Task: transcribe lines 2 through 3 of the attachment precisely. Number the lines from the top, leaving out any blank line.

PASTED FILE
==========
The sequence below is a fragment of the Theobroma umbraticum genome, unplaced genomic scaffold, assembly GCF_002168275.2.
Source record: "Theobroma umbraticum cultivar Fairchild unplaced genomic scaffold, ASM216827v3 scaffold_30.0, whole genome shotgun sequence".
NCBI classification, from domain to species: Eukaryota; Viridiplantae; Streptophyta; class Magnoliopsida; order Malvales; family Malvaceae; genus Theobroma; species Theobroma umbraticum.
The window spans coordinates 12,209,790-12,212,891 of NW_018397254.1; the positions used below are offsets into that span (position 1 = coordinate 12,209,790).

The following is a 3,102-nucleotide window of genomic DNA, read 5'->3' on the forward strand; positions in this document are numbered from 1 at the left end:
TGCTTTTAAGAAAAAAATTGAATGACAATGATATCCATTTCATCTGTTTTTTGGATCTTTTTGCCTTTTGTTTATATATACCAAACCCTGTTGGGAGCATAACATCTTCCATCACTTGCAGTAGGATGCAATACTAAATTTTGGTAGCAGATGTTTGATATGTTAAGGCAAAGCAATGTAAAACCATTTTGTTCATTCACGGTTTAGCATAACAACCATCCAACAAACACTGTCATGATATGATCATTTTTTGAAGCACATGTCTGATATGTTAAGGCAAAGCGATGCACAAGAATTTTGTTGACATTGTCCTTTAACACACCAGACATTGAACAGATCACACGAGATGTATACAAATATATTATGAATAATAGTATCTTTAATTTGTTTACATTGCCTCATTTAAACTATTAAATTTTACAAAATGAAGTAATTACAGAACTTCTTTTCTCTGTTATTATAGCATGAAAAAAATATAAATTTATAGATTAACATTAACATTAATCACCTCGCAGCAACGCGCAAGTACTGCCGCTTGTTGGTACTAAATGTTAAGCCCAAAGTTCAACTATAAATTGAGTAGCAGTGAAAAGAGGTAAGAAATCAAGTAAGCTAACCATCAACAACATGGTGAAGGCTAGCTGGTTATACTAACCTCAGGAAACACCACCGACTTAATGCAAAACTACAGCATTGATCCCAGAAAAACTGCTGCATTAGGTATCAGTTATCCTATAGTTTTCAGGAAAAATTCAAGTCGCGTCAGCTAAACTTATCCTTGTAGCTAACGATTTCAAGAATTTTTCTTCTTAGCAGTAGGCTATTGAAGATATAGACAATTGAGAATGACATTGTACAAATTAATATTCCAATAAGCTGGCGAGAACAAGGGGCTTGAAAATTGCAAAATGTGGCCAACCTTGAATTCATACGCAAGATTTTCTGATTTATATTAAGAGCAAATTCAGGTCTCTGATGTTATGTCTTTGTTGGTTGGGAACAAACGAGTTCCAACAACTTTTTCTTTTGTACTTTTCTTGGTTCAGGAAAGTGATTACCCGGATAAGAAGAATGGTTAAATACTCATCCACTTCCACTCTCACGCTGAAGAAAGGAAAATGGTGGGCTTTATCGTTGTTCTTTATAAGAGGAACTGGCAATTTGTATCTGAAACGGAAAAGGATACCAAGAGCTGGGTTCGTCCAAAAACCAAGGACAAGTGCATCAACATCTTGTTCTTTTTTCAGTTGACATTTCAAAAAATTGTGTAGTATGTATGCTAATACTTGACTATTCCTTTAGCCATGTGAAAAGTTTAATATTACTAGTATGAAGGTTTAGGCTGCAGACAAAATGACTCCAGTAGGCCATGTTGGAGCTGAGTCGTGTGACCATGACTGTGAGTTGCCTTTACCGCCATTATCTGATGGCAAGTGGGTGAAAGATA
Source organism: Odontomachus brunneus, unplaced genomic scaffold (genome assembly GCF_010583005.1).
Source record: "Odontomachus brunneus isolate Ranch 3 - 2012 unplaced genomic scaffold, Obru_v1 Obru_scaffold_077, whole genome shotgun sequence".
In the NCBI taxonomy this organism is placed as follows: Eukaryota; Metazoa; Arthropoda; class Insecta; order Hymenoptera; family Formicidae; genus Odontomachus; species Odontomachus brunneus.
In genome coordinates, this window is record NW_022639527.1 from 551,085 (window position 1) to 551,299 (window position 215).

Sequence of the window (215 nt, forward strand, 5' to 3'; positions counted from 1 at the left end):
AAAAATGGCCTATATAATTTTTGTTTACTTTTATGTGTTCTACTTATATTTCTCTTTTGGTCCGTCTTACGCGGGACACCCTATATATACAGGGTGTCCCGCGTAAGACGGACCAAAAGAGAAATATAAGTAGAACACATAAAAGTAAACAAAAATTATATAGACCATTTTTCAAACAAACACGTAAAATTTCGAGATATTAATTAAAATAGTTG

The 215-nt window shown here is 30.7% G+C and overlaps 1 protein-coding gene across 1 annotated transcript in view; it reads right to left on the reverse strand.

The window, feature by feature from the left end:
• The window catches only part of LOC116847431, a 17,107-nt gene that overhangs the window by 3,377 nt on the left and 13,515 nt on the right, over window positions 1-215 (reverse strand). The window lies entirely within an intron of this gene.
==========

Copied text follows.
Source record: "Theobroma umbraticum cultivar Fairchild unplaced genomic scaffold, ASM216827v3 scaffold_30.0, whole genome shotgun sequence".
NCBI classification, from domain to species: Eukaryota; Viridiplantae; Streptophyta; class Magnoliopsida; order Malvales; family Malvaceae; genus Theobroma; species Theobroma umbraticum.